5 Outdated Kitchen Trends—And 4 That Designers Say Will Be Popular in 2023

Are you Team All-White Kitchen or do you crave color?

Soft Coastal Color Kitchen
Photo: Brie Williams; Styling: Page Mullins

Decorating your home is a deeply personal endeavor, but when it comes to insights on trends, we can always count on Southern interior designers to deliver inspired advice. With the new year on the horizon, we asked a few decorators from across the region which kitchen trends they feel are on the way out, and which ones are swinging back in. Here’s what they told us about kitchen design trends for 2023.

Outdated Kitchen Trends for 2023

Stark White Kitchens

Never fear: All-white kitchens aren’t a total no-no, so long as you bring in personality through other design choices in the space. “I think the white kitchen often gets a bad reputation, which is totally unfair,” says Greenville, South Carolina, designer Taylor Hill. “White kitchens can be awesome, especially when you focus on layering textures and interesting elements within the design.”

Matchy-Matchy Anything

In the coming year, designers expect homeowners to shake things up, from hardware to materials. “I don't want to see a kitchen that has all pulls or all knobs,” says Washington, D.C., decorator Rashida Banks. “Vary it up and give the cabinets a mixture of hardware between pulls, knobs, and latches.”

Montgomery, Alabama, designer Ashley Gilbreath says they’re embracing a combination of different metals for fixtures and hardware, while Lexington, Kentucky’s Isabel Ladd is incorporating a blend of warm woods on the floor and cabinets for a “cozy and inviting” feel.

Mosaic Tile Backsplashes

“I don't prefer mosaic tile as kitchen backsplash,” says Hill. “It typically reads too busy and more like a shower floor, where it's supposed to be located!

Too Much Lighting

There is such a thing as too much of a good thing, says Gilbreath. “A pet peeve of mine is three pendants over an island,” she admits. “Two or more is too many in my book!”

Oversized Islands

“In the last ten years, so many people started to associate great kitchens with giant islands, which is not always the formula for success,” advises Hill. “It's important to assess whether an island works in the first place. If it works, then study the scale closely to ensure the space will circulate well: Functionality is key.”

Gilbreath agrees, noting that “ridiculously huge islands” are something she’d like to see disappear.

Kitchen Trends Designers Love for 2023

Color, Color, Color

Go ahead and pick up that paint brush—especially if you have a predominantly white kitchen. “While I don't necessarily think you can go wrong if you go the all-white route, there are so many features you can add to warm up a kitchen and give it its own personality. Painted cabinets are an easy and impactful example,” says Raleigh, North Carolina’s Maggie Dillon.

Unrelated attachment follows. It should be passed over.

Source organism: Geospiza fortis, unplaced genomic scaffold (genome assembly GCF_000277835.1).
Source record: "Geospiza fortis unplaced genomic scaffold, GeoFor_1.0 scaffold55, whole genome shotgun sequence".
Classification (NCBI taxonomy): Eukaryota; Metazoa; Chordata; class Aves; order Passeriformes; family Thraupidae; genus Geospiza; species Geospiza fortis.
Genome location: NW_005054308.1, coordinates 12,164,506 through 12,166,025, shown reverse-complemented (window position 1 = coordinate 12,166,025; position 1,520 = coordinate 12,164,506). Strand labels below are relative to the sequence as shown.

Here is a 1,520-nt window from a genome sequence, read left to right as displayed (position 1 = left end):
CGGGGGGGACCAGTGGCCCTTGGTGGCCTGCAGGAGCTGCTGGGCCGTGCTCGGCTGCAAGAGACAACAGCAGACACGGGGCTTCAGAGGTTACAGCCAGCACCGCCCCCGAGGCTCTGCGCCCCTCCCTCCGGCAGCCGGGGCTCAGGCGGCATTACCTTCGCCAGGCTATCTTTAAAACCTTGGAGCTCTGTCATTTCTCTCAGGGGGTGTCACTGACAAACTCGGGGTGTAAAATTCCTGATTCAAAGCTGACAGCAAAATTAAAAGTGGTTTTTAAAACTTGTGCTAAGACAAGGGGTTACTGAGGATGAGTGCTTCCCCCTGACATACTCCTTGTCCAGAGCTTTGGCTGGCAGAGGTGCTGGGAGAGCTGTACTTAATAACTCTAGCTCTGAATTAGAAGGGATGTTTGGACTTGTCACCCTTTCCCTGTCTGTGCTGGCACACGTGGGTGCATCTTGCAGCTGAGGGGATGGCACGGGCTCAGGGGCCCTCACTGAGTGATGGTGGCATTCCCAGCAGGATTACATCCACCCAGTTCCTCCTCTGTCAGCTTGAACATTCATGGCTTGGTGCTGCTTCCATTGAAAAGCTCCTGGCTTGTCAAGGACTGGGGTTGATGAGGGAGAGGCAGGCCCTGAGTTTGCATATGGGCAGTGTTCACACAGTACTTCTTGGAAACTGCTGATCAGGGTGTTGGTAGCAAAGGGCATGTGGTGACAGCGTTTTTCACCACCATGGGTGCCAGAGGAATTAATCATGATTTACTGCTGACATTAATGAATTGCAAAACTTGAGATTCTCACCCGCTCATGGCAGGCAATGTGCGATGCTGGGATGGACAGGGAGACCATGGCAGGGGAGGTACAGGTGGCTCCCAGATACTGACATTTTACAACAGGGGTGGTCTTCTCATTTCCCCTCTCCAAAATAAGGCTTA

Banks says rich hues, particularly, are on their way back. “The mushroom-tone cabinetry is definitely still a homeowner favorite,” she says. “But I'm seeing a lot of jeweled-color cabinets, like a deep ruby red or fuschia, making a comeback in the new year.”

Reimagined Islands

Consider a new way to add prep space and seating. “I see many designers moving away from built-in islands [and instead using] a more vintage style table that can swing as extra prep space, but also [serves as] an eat-in kitchen with chairs all around,” notes Banks. Birmingham, Alabama, decorators Anna Still and Marguerite Johnson say they too are seeing a shift from islands to tables, at both counter and table heights.

Well-Loved Surfaces

“I think people are realizing that there's a certain amount of charm that comes with using and abusing your kitchen,” says Dilllon. “If you have marble or soapstone countertops, don't be afraid of the scratches or dings that might accompany late nights with guests or prepping for a big family meal.”

Hill agrees: “Natural materials are on the rise, and people have finally learned that patina on countertop surfaces and metals add a depth that nothing else can.”

They also lend the space an easy liveability, notes Lexington, Kentucky, designer Isabel Ladd. “Exposed brick, soapstone countertops, rattan counter stools, and wood pendants are all earthy elements that keep the kitchen from feeling too precious.”

Hardworking Elements

Working pantries for easier prep and clean up are something Still and Johnson are anticipating more of in 2023. Utilitarian spaces like those are great for leaning into throwback charm too. “I love an old-school washboard sink, which can be such a fun addition to a back kitchen,” says Gilbreath.

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